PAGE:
The carpet the prince bought teleports, rather than flies its owner where ever they want to go. It is commanded by the will of the owner – “upon other site will, in the twinkling of an eye, be borne thither, be that place near hand or distant many a day’s journey and difficult to reach” – So all Prince Ahmed had to do was think of where he wanted to go and the carpet would instantly materialize there with him aboard.


Aladdin is another character from One Thousand and One Nights and often associated with flying carpets. This is a myth from the modern world, notably, Disney rather than history.


King Solomon is also reputed to have had a magic carpet but his was of a different nature. It was said to be massive, some 60 miles wide and 60 miles long and made from green silk with wefts of gold. It was said, “when Solomon sat upon the carpet he was caught up by the wind, and sailed through the air so quickly that he breakfasted at Damascus and supped in Media.”
The wind was said to be obedient to Solomon’s will and would safely carry the carpet and its passengers to his desired destination at high speed. The carpet and it passengers were shielded from the sun by a huge canopy of birds.
Solomon was a very great king acclaimed for many great achievements. Legend tells that when he became proud of his great feats the carpet would give a mighty shake causing 40,000 people to fall to their deaths.

King Phraates II

The myth of the flying carpet is older than One Thousand and One Nights. In 130 BC, King Phraates II of the Parthanian Empire is said to have flown on a carpet from the top of the Zagros Mountains to confront the Seleucid king, Antiochus VII, raining down lightning and fire to kill him and his army. After this great victory he was given a triumphal celebration and is reputed to have floated on his carpet over the crowds accepting their applause.
King Phraates and Antiochus VII were historical figures and warred with each other resulting in the defeat of Antiochus VII. However the victory was achieved by more traditional military methods.

King Shapur I

In 260 AD King Shapur I was reputed to have used a flying carpet to abduct the Roman emperor Valerian. King Sharpur was said to have flown into Valerian’s bedroom while he was asleep and pulled him onto his carpet to take him prisoner.

The Marvellous Magic Carpet

So, in mythology and fairy tales, magic carpets were marvelous and wonderful objects. They could take you anywhere in the world in the blink of an eye, or take you on a magical tour of your own choosing.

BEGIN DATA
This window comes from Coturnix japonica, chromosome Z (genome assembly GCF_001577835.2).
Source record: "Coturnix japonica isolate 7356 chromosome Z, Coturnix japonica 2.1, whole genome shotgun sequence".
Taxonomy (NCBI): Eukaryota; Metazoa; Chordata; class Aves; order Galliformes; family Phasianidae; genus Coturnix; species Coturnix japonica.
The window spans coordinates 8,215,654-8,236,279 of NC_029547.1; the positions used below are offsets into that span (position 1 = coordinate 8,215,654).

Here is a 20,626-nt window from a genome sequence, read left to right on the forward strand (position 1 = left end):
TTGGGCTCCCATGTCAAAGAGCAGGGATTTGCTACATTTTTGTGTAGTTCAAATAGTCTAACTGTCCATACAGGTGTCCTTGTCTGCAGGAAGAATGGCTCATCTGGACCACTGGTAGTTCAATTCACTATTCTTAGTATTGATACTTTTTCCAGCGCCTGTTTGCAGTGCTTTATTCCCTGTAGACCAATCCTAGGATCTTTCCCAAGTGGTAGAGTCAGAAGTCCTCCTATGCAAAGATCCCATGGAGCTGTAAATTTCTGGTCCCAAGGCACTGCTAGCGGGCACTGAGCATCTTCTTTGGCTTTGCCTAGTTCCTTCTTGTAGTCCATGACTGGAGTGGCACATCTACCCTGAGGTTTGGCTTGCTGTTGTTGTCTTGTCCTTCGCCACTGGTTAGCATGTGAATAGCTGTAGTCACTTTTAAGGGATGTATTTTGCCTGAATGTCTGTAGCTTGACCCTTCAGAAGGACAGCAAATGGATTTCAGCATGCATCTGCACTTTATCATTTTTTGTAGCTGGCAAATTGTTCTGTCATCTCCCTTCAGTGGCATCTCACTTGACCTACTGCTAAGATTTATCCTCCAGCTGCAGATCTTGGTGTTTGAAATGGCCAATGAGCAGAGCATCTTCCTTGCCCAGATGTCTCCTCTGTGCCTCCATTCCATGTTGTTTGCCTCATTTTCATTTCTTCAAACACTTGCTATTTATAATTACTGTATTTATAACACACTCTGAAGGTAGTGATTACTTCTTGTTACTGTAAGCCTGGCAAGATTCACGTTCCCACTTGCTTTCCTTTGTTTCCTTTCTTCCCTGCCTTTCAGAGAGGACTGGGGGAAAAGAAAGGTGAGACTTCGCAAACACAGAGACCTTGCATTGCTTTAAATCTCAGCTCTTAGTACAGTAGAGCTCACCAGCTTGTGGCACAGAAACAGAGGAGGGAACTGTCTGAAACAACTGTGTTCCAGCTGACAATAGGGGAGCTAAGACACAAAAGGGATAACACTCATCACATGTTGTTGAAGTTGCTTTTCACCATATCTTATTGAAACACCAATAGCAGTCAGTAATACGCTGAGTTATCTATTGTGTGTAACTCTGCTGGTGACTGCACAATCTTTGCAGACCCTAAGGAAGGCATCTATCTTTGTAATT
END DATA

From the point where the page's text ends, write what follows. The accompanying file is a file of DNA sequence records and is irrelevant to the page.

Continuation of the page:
A Question For You

If you had your own magic carpet that would obey your command, taking you to anywhere in the world, to any moment in time, where would you go?

References and Attributions
Magic carpet, From Wikipedia, the free encyclopedia
One Thousand and One Nights 
Image – Riding a Flying Carpet, an 1880 painting by Viktor Vasnetsov. From Wikipedia – Public Domain Image


British Folk Songs: The Ballad of John Barleycorn

Barley has a long association with human society because of its uses for food, drink and medicine that goes back some 12,000 years.   Used for animal feed and to make bread for human consumption, it is also used to make popular alcoholic drinks such as beer, barley wine, whisky and other alcoholic and non-alcoholic beverages.

Beer is the oldest and the most common of all alcoholic drinks and after water and tea the third most popular beverage.  With its ancient importance, barley has given rise to many myths and is the source of much folklore and many people think that hidden in an old traditional folk song of the British Isles  called John Barleycorn, lies the story of barley.

Barley – Public Domain Image

The Ballad of John Barleycorn

A traditional British folk ballad, called John Barleycorn, depicts the lead character as the personification of barley and its products of bread, beer and whisky.   The song is very old and there are many versions from all around the British Isles.  The song does have strong connections with Scotland with possibly the Robert Burns version the most well-known though the song goes way back to before the times of Elizabeth 1st.

Different Versions

In the song, John Barleycorn is subject to many violent, physical abuses leading to his death.  Each abuse represents a stage in the sowing, growing, harvesting, malting and preparation of barley to make beer and whisky.

In many versions there is confusion because it is brandy that is consumed even though brandy is made from grapes, rather than whisky or beer made from barley.   John Barleycorn is also a term used to denote an alcoholic drink that is distilled such as a spirit, rather than fermented like beer.